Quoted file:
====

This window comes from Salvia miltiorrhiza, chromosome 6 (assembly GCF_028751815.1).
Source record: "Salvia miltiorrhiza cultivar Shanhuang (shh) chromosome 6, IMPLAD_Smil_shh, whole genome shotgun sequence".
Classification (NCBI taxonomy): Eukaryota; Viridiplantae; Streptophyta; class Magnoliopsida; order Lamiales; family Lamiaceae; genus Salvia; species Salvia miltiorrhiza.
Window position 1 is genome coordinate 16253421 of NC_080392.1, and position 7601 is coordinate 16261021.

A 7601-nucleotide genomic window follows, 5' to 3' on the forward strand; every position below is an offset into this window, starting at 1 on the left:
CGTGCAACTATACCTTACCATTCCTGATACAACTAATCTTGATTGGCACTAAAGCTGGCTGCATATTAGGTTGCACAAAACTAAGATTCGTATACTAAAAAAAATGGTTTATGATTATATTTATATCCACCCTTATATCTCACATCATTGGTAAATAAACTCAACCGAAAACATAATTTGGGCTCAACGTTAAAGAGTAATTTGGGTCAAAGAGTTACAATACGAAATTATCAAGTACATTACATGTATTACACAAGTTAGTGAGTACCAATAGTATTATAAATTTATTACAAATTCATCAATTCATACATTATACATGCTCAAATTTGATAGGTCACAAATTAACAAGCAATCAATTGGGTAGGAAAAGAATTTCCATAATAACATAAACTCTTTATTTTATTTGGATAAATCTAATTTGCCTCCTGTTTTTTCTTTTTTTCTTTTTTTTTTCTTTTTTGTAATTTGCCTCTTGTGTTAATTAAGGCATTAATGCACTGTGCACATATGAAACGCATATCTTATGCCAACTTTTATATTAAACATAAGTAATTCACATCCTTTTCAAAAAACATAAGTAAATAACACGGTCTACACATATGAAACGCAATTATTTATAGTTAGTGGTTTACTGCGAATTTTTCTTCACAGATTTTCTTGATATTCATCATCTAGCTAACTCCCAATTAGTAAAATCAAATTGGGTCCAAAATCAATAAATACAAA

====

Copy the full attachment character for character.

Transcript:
This window comes from Salvia miltiorrhiza, chromosome 6 (assembly GCF_028751815.1).
Source record: "Salvia miltiorrhiza cultivar Shanhuang (shh) chromosome 6, IMPLAD_Smil_shh, whole genome shotgun sequence".
Classification (NCBI taxonomy): Eukaryota; Viridiplantae; Streptophyta; class Magnoliopsida; order Lamiales; family Lamiaceae; genus Salvia; species Salvia miltiorrhiza.
Window position 1 is genome coordinate 16253421 of NC_080392.1, and position 7601 is coordinate 16261021.

A 7601-nucleotide genomic window follows, 5' to 3' on the forward strand; every position below is an offset into this window, starting at 1 on the left:
CGTGCAACTATACCTTACCATTCCTGATACAACTAATCTTGATTGGCACTAAAGCTGGCTGCATATTAGGTTGCACAAAACTAAGATTCGTATACTAAAAAAAATGGTTTATGATTATATTTATATCCACCCTTATATCTCACATCATTGGTAAATAAACTCAACCGAAAACATAATTTGGGCTCAACGTTAAAGAGTAATTTGGGTCAAAGAGTTACAATACGAAATTATCAAGTACATTACATGTATTACACAAGTTAGTGAGTACCAATAGTATTATAAATTTATTACAAATTCATCAATTCATACATTATACATGCTCAAATTTGATAGGTCACAAATTAACAAGCAATCAATTGGGTAGGAAAAGAATTTCCATAATAACATAAACTCTTTATTTTATTTGGATAAATCTAATTTGCCTCCTGTTTTTTCTTTTTTTCTTTTTTTTTTCTTTTTTGTAATTTGCCTCTTGTGTTAATTAAGGCATTAATGCACTGTGCACATATGAAACGCATATCTTATGCCAACTTTTATATTAAACATAAGTAATTCACATCCTTTTCAAAAAACATAAGTAAATAACACGGTCTACACATATGAAACGCAATTATTTATAGTTAGTGGTTTACTGCGAATTTTTCTTCACAGATTTTCTTGATATTCATCATCTAGCTAACTCCCAATTAGTAAAATCAAATTGGGTCCAAAATCAATAAATACAAA